On April 23, 1968, The United Methodist Church was created when Bishop Reuben H. Mueller, representing The Evangelical United Brethren Church, and Bishop Lloyd C. Wicke of The Methodist Church joined hands at the constituting General Conference in Dallas, Texas. With the words, “Lord of the Church, we are united in Thee, in Thy Church and now in The United Methodist Church,” the new denomination was given birth by two churches that had distinguished histories and influential ministries in various parts of the world. Theological traditions steeped in the Protestant Reformation and Wesleyanism, similar ecclesiastical structures, and relationships that dated back almost two hundred years facilitated the union.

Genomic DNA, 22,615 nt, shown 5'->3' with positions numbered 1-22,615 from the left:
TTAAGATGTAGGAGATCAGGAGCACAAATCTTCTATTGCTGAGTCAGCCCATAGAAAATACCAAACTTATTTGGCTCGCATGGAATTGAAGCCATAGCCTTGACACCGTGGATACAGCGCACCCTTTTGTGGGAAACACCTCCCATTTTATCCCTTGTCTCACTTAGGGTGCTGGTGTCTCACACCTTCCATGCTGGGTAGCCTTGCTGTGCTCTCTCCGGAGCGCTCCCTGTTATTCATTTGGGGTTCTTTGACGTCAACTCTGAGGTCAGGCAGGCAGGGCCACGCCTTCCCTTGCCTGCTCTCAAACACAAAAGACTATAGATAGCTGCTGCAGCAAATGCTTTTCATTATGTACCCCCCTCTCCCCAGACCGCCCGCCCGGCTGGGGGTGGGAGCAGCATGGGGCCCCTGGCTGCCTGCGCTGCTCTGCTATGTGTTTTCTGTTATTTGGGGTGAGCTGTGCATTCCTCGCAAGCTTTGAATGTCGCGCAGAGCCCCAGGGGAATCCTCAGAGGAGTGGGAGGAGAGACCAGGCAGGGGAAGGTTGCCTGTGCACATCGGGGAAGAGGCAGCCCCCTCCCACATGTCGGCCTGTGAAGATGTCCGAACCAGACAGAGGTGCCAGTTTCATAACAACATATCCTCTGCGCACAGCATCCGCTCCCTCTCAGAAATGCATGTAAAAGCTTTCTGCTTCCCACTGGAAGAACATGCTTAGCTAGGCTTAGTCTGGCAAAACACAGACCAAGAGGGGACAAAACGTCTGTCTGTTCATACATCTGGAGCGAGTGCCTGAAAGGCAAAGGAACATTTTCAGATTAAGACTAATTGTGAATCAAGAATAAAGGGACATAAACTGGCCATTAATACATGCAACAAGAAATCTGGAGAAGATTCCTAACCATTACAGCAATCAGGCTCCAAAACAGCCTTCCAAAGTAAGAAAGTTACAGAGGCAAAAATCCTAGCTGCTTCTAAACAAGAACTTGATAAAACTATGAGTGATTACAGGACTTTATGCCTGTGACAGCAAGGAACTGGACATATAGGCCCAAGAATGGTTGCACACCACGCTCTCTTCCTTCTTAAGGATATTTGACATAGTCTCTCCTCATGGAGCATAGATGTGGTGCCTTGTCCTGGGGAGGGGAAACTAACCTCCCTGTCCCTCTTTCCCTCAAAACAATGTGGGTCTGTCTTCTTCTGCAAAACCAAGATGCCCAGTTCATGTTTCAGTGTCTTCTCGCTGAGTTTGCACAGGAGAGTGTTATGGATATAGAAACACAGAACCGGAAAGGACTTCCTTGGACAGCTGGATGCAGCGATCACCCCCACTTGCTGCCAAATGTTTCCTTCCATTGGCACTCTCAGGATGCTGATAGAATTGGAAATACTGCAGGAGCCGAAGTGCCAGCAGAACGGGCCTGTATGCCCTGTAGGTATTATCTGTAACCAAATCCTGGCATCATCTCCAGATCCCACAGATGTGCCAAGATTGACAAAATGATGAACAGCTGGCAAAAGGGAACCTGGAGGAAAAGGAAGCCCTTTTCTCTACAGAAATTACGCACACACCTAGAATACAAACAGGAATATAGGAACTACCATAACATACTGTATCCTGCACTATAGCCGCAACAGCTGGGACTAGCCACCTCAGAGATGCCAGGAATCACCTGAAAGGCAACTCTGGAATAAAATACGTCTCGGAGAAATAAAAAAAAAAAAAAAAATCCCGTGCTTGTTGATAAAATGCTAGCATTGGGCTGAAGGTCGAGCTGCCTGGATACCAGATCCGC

Learn more at http://www.umc.org/who-we-are/history.
The Cross and Flame Emblem
The Cross and Flame emblem of The United Methodist Church relates the United Methodist Church to God through Christ (The Cross) and the Holy Spirit (The Flame). The flame represents the Pentecost when witnesses were unified by the power of the Holy Spirit and saw “tongues, as of fire” (Acts 2:3 ).